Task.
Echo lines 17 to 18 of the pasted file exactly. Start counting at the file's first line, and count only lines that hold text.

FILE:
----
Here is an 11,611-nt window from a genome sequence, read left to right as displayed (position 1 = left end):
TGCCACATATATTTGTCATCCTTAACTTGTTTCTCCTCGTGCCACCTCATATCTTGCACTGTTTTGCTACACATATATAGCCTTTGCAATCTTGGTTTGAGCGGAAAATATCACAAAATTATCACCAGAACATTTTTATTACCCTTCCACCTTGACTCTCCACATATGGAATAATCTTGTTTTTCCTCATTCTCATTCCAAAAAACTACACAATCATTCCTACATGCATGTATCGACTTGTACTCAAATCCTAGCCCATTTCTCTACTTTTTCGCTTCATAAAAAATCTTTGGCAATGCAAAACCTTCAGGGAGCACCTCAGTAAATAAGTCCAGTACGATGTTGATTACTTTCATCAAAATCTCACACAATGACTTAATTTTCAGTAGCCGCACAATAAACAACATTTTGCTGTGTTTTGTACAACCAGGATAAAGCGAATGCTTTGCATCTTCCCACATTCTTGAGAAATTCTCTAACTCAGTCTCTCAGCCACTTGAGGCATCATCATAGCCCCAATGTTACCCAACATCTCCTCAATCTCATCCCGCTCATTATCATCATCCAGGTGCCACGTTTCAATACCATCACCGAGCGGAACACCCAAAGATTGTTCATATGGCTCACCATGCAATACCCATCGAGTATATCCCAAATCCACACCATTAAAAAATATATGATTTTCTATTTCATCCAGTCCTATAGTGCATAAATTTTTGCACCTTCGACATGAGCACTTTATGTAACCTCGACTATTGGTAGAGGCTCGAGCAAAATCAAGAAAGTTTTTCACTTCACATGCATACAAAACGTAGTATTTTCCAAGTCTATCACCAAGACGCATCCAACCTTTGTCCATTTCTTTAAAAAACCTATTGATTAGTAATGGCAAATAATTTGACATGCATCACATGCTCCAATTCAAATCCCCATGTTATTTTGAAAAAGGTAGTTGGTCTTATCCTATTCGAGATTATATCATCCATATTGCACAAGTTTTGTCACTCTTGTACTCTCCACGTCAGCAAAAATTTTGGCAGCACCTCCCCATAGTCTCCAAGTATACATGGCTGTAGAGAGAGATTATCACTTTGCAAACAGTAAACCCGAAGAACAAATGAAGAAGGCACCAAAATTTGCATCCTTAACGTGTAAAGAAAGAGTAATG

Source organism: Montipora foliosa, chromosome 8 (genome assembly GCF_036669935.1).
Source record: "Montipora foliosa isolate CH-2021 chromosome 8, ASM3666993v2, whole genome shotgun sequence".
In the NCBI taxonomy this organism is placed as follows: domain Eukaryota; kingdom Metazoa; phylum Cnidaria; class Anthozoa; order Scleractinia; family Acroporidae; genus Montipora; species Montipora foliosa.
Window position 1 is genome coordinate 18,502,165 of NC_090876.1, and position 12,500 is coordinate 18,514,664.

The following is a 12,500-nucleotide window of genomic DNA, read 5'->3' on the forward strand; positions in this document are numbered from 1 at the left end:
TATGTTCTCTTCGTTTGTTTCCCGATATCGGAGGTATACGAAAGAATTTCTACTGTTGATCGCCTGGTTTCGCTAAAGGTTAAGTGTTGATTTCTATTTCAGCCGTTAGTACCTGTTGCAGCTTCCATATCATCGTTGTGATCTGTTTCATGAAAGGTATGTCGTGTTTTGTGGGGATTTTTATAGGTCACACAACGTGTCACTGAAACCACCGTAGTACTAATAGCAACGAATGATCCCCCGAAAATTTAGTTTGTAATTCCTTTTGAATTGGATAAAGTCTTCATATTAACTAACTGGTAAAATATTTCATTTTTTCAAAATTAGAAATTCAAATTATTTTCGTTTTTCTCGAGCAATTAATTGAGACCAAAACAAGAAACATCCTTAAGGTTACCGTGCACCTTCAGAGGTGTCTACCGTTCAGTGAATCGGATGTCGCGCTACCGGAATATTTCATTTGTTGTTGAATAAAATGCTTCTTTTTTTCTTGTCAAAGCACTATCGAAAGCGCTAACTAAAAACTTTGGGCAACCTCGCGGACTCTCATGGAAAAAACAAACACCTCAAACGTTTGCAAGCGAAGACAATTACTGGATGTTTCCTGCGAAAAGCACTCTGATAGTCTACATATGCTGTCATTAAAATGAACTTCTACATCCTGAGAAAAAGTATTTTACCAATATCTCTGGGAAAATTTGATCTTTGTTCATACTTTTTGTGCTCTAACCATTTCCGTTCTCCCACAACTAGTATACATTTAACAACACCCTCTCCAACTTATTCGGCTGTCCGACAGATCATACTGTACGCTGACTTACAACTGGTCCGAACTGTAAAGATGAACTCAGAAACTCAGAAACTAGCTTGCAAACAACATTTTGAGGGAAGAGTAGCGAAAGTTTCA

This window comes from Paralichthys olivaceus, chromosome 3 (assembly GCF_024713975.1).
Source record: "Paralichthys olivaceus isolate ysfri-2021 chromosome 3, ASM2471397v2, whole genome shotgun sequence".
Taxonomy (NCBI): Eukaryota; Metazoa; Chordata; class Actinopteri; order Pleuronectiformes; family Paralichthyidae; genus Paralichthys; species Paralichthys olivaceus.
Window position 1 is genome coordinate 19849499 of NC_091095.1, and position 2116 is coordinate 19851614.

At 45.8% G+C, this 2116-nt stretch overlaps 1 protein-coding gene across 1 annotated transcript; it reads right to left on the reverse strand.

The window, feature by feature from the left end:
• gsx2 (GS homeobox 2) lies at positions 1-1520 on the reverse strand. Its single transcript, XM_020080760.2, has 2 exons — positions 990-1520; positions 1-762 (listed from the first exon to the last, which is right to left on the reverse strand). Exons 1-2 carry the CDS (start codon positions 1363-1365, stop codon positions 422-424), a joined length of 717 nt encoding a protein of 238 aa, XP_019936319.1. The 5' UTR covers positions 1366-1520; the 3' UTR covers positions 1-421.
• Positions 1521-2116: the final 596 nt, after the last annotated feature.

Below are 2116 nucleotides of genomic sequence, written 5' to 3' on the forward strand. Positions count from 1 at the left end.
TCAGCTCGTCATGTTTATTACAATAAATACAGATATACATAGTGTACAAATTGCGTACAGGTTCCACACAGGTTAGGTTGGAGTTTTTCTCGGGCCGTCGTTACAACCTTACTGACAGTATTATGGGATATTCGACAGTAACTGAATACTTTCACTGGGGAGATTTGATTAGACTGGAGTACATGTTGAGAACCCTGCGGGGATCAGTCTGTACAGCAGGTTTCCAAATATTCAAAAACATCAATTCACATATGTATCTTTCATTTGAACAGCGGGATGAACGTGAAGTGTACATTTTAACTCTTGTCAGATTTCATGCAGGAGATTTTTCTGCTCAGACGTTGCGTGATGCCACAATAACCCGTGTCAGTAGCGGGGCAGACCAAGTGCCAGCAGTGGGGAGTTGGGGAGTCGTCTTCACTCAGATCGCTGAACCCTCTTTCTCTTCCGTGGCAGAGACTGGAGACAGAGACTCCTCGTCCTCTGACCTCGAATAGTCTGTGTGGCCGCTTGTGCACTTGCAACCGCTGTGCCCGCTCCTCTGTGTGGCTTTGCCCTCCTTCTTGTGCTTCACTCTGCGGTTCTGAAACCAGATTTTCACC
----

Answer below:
Below are 2116 nucleotides of genomic sequence, written 5' to 3' on the forward strand. Positions count from 1 at the left end.
TCAGCTCGTCATGTTTATTACAATAAATACAGATATACATAGTGTACAAATTGCGTACAGGTTCCACACAGGTTAGGTTGGAGTTTTTCTCGGGCCGTCGTTACAACCTTACTGACAGTATTATGGGATATTCGACAGTAACTGAATACTTTCACTGGGGAGATTTGATTAGACTGGAGTACATGTTGAGAACCCTGCGGGGATCAGTCTGTACAGCAGGTTTCCAAATATTCAAAAACATCAATTCACATATGTATCTTTCATTTGAACAGCGGGATGAACGTGAAGTGTACATTTTAACTCTTGTCAGATTTCATGCAGGAGATTTTTCTGCTCAGACGTTGCGTGATGCCACAATAACCCGTGTCAGTAGCGGGGCAGACCAAGTGCCAGCAGTGGGGAGTTGGGGAGTCGTCTTCACTCAGATCGCTGAACCCTCTTTCTCTTCCGTGGCAGAGACTGGAGACAGAGACTCCTCGTCCTCTGACCTCGAATAGTCTGTGTGGCCGCTTGTGCACTTGCAACCGCTGTGCCCGCTCCTCTGTGTGGCTTTGCCCTCCTTCTTGTGCTTCACTCTGCGGTTCTGAAACCAGATTTTCACC